federal and state roles in U.S. climate change policy,” www.pewclimate.org/docUploads/StateFedRoles.pdf MH States have the regulatory institutions and experience to carry out climate change programs in those areas where they have been the primary or sole regulators. Thus, in areas such as land use and smart growth, electricity resource planning, and building codes, states have more regulatory experience than the federal government. In deciding which level of government should occupy these areas in a future federal climate change policy, this experience is clearly relevant.

SDI 2008 WHAM!

15 States 2NC

AT: Non-Unique
1. Extend the 1NC Scheppach 08 card – Federalism is on the brink due to a changing administration and greater state roles in energy policy 2. The 1NC Scheppach card post-dates all of the aff’s card by ATLEAST 3 months 3. Federalism is high – states are winning court battles over rights Ilya Somin, George Mason University - School of Law, 6-23-08, Northwestern University Law Review
Colloquy, Vol. 102, pp. 365-373, 2008, “A Floor, Not a Ceiling: Federalism and Remedies for Violations of Constitutional Rights in Danforth V. Minnesota,” rks, http://papers.ssrn.com/sol3/papers.cfm?abstract_id=1150417 Few doubt that states can provide greater protection for individual rights under state constitutions than is available under the Supreme Court's interpretation of the federal Constitution. More difficult issues arise, however, when state courts seek to provide greater protection than the Court requires for federal constitutional rights. Can state courts impose remedies for violations of federal constitutional rights that are more generous than those required by the federal Supreme Court? That is the issue raised by the Court's recent decision in Danforth v. Minnesota. By a 7-2 vote, the Court decided that state courts could indeed provide victims of constitutional rights violations broader remedies than those mandated by federal Supreme Court decisions. I contend that this outcome is correct, despite the seeming incongruity of allowing state courts to deviate from the Supreme Court's interpretation of the federal Constitution. The Supreme Court should establish a floor for remedies below which states cannot fall. But there is no reason for it to also mandate a ceiling. Part I briefly describes the facts and background to Danforth. In Part II, I provide a doctrinal justification for the Supreme Court's decision. It makes sense to allow state courts to provide more generous remedies than those mandated by the federal courts in cases where restrictions on the scope of remedies are not imposed by the Constitution itself, but are instead based on policy grounds. State courts can legitimately conclude that these policy grounds are absent or outweighed by other considerations within their state systems, even if they are compelling justifications for restricting the scope of remedies available in federal courts. State courts are in a better position to weigh the relevant tradeoffs in a state legal system than federal courts are. Part III explains the potential policy advantages of allowing interstate diversity in remedies, most importantly inter-jurisdictional competition and an increased ability to provide for diverse citizen preferences and local conditions across different parts of the country. The optimal remedy for a constitutional rights violation in New York may well be different from the optimal remedy for one that occurs in Mississippi.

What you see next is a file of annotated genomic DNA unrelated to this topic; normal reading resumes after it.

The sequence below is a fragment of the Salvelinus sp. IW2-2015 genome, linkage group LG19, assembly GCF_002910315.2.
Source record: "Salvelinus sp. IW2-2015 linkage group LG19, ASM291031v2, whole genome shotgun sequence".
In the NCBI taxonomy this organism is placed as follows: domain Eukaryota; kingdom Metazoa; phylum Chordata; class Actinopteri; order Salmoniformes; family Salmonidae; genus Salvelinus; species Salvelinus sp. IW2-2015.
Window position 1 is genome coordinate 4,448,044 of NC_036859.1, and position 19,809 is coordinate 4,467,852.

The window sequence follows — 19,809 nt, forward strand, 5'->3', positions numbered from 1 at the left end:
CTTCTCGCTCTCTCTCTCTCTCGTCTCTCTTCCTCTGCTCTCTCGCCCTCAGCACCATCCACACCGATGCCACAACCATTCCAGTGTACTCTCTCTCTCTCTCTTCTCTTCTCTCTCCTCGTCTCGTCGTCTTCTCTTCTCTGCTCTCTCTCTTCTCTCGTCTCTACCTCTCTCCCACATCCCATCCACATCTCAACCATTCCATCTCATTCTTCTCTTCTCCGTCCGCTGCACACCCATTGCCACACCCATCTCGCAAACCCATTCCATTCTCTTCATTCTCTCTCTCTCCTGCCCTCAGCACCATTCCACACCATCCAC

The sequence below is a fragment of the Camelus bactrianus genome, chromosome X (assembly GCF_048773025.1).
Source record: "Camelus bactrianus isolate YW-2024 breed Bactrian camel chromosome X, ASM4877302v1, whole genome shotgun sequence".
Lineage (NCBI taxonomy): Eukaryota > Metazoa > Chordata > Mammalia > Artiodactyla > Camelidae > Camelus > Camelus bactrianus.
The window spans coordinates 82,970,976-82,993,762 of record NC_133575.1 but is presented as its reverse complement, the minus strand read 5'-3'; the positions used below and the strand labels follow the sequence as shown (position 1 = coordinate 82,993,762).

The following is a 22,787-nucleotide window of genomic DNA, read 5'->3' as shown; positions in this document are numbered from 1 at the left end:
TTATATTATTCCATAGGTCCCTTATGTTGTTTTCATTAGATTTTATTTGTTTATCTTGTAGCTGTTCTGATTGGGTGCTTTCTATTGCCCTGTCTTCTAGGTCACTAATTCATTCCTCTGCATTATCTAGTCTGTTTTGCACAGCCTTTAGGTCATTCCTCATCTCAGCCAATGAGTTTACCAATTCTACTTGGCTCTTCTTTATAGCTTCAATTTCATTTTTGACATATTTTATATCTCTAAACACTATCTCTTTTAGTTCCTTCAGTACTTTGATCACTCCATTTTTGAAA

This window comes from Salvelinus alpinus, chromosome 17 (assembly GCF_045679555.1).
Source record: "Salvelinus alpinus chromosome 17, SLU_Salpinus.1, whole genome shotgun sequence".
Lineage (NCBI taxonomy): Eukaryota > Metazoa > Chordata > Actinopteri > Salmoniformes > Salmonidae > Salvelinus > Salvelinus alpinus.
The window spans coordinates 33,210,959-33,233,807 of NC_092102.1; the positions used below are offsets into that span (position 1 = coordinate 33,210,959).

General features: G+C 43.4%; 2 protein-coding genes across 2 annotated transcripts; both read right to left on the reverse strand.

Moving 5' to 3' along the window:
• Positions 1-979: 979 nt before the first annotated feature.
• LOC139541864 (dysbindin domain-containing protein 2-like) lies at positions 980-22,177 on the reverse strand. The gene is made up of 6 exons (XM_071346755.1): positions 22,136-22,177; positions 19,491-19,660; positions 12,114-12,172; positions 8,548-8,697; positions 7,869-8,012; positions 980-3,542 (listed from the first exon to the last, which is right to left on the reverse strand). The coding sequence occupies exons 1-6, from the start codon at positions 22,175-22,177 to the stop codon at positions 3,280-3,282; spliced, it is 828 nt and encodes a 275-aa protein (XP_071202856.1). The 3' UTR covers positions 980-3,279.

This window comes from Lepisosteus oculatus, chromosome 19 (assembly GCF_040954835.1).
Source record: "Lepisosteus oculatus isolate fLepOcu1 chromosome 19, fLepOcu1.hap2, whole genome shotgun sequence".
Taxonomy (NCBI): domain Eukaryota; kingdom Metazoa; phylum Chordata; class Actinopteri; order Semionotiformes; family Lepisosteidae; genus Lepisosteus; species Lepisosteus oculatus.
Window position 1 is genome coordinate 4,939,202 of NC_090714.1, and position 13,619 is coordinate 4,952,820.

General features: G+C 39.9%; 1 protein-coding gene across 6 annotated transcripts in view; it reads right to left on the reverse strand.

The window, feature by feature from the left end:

4. Federalism is alive and well – new state policy John Dinan, Executive director of the National Governors Association, 6-22-2008, Publius, “The state
of American Federalism 2007-2008: resurgent state influence in the national policy process and continued state policy innovation,” rks, lexis By any measure, state governments were at the forefront of domestic policy-making in 2007 and early 2008. Not only were state officials more successful than in any prior year of the Bush presidency in securing relief from burdensome federal directives regarding the National Guard, homeland security, education, and welfare policy, but they were also as active as ever in adopting policy innovations in areas such as illegal immigration, health care, and environmental protection.To be sure, state influence in the national policy process was not so strong as to bring an end to other contested requirements in the NoChild Left Behind Act (NCLB), Temporary Assistance for Needy Families program (TANF), and REAL ID Act or to fend off new federal directives in other areas. Nor were state officials free of federal constraints as they targeted illegal immigration, expanded health care coverage, and addressed climate change, given that state acts generated federal lawsuits and agency rulings preempting state authority in each ofthese areas. Nevertheless, states were more influential than in recent years in gaining flexibility in implementing federal legislation, and they continued to be the main innovators in policy areas where the public was especially desirous of governmental action.